(d) Personal abode means one's principal or ordinary home or dwelling place, as distinguished from one's temporary or transient place of abode or dwelling such as a hunting club, or any club house, cabin, tent or trailer house used as a hunting club, or any hotel, motel or rooming house used during a hunting, pleasure or business trip.

    THE RULES:

    20.33 Possession limit.
    No person shall possess more migratory game birds taken in the United States than the possession limit or the aggregate possession limit, whichever applies.

    20.35 Field possession limit.
    No person shall possess, have in custody, or transport more than the daily bag limit or aggregate daily bag limit, whichever applies, of migratory game birds, tagged or not tagged, at or between the place where taken and either (a) his automobile or principal means of land transportation; or (b) his personal abode or temporary or transient place of lodging; or (c) a migratory bird preservation facility; or (d) a post office; or (e) a common carrier facility.

    20.36 Tagging requirement.
    No person shall put or leave any migratory game birds at any place (other than at his personal abode), or in the custody of another person for picking, cleaning, processing, shipping, transportation, or storage (including temporary storage), or for the purpose of having taxidermy services performed, unless such birds have a tag attached, signed by the hunter, stating his address, the total number and species of birds, and the date such birds were killed. Migratory game birds being transported in any vehicle as the personal baggage of the possessor shall not be considered as being in storage or temporary storage.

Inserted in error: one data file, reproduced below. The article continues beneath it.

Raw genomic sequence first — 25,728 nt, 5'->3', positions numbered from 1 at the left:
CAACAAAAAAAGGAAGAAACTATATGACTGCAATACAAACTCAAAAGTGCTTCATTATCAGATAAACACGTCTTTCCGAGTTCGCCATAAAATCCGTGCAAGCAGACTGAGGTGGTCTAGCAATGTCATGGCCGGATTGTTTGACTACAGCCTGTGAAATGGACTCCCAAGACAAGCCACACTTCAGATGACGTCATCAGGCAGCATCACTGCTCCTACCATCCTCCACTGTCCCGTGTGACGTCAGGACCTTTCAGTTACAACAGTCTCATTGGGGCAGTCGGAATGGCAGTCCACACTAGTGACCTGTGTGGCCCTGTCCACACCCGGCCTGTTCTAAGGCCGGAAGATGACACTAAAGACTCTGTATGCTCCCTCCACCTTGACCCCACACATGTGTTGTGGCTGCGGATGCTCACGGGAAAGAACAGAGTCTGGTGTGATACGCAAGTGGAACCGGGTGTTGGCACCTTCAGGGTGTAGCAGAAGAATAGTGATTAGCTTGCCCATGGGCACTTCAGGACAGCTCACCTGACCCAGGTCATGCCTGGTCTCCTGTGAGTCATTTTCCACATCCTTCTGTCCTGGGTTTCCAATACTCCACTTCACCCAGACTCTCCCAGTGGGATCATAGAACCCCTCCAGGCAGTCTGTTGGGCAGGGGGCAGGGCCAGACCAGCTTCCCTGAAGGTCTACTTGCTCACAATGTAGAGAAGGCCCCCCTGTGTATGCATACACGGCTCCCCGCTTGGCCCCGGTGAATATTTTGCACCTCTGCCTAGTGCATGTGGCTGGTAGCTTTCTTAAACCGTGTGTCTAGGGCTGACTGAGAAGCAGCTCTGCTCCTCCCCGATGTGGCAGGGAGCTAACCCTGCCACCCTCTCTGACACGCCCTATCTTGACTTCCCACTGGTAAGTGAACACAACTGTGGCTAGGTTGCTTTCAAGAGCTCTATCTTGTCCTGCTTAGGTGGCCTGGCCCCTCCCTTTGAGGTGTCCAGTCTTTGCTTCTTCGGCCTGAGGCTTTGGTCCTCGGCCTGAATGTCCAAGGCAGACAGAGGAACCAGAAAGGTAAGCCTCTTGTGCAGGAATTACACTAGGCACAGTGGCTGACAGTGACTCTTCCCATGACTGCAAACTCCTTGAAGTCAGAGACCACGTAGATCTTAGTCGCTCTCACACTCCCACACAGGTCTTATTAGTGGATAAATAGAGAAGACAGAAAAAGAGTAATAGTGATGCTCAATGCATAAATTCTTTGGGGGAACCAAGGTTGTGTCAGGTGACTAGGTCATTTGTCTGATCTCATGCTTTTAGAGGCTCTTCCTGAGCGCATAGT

20.39 Termination of possession.
    Subject to all other requirements of this part, the possession of birds taken by any hunter shall be deemed to have ceased when such birds have been delivered by him to another person as a gift; or have been delivered by him to a post office, a common carrier, or a migratory bird preservation facility and consigned for transport by the Postal Service or a common carrier to some person other than the hunter.

    20.44 Marking package or container.